Disease has always been the biggest killer on the planet. History is marred by thousands of epidemics and pandemics, leading humans to urgently seek cures and vaccinations. Huge steps have been made in the past few centuries to ensure the safety of future generations, but, in recent years, humans seem to have forgotten and taken this general safety for granted. The anti-vaccination crowd has become a loud minority, condemning Western medicine. But, the anti-vax movement is not a new one; when the first widespread vaccination came out—for smallpox in 1798—there was major opposition because people believed it turned you into a cow.

Yes, really.

While cases of rare diseases still appeared before the anti-vax movement picked up speed, new cases have skyrocketed. In 2010, there were two major cases of measles and whooping cough outbreaks, one within a church community that advocated abstaining from vaccinations, and the other was due to parents abstaining from the whooping cough vaccine, leading to 980 whooping cough cases in San Diego county alone.

Recently, Costa Rica had an outbreak of measles, due to a young, unvaccinated French tourist reintroducing the disease. Before this, the country has been measles-free for five years, which is no small task. But, while Costa Rica has a strong healthcare system, other countries in Latin America, Africa, Asia, and the Middle East are not as lucky. An outbreak like this one could cause thousands of deaths and become increasingly difficult to control and contain. For countries outside the United States with weaker healthcare systems, the anti-vax movement spells disaster.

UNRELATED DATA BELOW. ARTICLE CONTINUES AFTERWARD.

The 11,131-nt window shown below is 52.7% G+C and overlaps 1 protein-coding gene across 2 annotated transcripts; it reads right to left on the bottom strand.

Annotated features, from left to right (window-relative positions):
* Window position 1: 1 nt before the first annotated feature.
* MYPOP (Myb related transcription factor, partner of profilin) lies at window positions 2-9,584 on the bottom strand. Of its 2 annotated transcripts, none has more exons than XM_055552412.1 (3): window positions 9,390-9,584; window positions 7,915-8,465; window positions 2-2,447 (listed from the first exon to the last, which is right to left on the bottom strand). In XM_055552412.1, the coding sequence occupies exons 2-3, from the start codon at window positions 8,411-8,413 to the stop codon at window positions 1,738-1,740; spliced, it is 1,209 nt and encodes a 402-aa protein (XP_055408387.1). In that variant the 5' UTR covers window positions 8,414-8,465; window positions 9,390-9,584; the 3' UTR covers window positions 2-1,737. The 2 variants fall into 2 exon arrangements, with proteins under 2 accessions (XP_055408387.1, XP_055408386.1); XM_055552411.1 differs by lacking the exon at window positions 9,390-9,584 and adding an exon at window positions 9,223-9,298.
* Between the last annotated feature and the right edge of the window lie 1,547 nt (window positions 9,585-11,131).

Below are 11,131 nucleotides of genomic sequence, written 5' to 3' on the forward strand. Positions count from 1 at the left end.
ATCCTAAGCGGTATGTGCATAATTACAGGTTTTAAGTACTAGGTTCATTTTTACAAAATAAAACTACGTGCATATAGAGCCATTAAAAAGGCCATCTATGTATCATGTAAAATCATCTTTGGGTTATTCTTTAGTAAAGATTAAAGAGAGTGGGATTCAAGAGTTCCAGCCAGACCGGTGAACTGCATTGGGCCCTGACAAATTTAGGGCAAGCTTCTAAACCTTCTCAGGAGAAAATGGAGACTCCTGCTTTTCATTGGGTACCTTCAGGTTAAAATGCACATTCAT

In 2017 in Pakistan, there were 14,246 suspected cases of chickenpox and 21 deaths. Extremist groups in the area have made it nearly impossible for aid workers to give treatments to the general public, which has led to an increase in vaccinable diseases. Pakistan’s healthcare system is weak and getting weaker with militant groups like ISIS and the Taliban fighting for control, as well as other world powers entering the mix. This makes it difficult for the country to get back on their feet to fight against the various diseases infecting their people, while showing the importance of vaccinations.

These outbreaks are not exclusive to poorer regions though: in France, Greece, and Italy cases of the measles have been soaring in the past few years. As of 2018, these cases killed at least 37 people in Europe, and over 41,000 people have been infected. These numbers have shocked WHO researchers. A decrease in general immunizations and coverage within these countries is to blame.

Without vaccinations, these numbers will only continue to rise and more previously eradicated diseases will continue to wreak havoc on present and future generations.

 

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